Secret History (ii)

John Crossland compares the investigative approach of historians and journalists.

With its dark little conspiracies and uncomfortable facts nestling in closed archives, 'Secret History' can be expected to survive even this era of instant communication. How does the approach of the journalist and the academic differ to this sort of classified information, and what does it have in common?

Journalists operate under the tyranny of time; a factor which does, however, concentrate their thinking on an issue. Not for them the luxury of balancing all available evidence, or waiting 'chameleon-like to stand with each man in turn to look upon the situation', as suggested by G.R. Elton in The Practice of History. Nevertheless, they are, or should be, aware that they are recording history as it is being made. An increasingly familiar scenario of news coverage today is that of the journalist filtering through news, as it breaks, to the studio where, sitting with the newscaster, is a don on stand-by to put it into context. The excellent commentaries on Russian affairs by Essex University's Peter Frank have become a regular feature of ITN reports.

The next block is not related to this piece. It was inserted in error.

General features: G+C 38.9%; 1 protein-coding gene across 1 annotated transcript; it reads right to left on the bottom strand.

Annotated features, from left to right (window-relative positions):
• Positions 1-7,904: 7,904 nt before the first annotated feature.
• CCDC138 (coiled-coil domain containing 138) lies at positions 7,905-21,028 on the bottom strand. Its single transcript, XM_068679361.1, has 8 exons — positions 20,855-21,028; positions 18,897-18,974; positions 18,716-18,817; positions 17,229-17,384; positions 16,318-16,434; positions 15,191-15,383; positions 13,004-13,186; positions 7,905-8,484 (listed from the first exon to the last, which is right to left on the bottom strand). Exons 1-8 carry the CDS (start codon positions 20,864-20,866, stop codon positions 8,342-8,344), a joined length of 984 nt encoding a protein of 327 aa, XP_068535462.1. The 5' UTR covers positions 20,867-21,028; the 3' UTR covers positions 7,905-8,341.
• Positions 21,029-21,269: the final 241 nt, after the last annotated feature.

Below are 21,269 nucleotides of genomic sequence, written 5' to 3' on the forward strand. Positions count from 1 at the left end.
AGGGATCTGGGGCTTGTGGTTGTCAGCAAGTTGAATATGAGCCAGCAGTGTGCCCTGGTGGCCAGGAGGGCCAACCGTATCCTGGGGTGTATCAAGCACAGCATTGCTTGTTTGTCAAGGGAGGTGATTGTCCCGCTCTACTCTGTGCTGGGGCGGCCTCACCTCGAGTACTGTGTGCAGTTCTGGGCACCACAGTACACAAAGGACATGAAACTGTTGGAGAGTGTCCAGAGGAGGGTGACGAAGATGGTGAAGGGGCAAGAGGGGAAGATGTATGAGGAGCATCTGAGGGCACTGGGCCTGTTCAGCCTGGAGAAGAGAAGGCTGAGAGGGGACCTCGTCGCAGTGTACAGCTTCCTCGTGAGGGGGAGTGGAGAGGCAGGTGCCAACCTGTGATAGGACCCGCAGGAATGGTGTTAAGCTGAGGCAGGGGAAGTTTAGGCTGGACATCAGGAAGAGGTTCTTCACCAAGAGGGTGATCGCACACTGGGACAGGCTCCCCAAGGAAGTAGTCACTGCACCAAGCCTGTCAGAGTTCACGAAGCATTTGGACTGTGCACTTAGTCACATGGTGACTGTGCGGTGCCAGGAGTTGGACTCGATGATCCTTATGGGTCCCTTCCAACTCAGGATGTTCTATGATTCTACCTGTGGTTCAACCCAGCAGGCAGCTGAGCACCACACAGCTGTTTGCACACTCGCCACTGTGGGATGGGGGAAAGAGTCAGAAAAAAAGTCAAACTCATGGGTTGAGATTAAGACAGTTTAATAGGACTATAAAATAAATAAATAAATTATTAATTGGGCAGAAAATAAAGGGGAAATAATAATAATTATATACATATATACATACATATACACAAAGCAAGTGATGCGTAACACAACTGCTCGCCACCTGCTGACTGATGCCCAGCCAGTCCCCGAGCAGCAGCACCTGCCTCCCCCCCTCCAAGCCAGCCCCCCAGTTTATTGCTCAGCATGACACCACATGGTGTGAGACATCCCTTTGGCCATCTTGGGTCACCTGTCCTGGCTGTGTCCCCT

Academics are learning to adapt to the faster pace of this historical process. Their progenitor was A.J.P. Taylor, who pioneered the art of lecturing to camera without notes and was himself the intellectual 'mascot' of Lord Beaverbrook. It was a role that demonstrated the problems of serving a power broker and media manipulator, as well as preserving intellectual independence.

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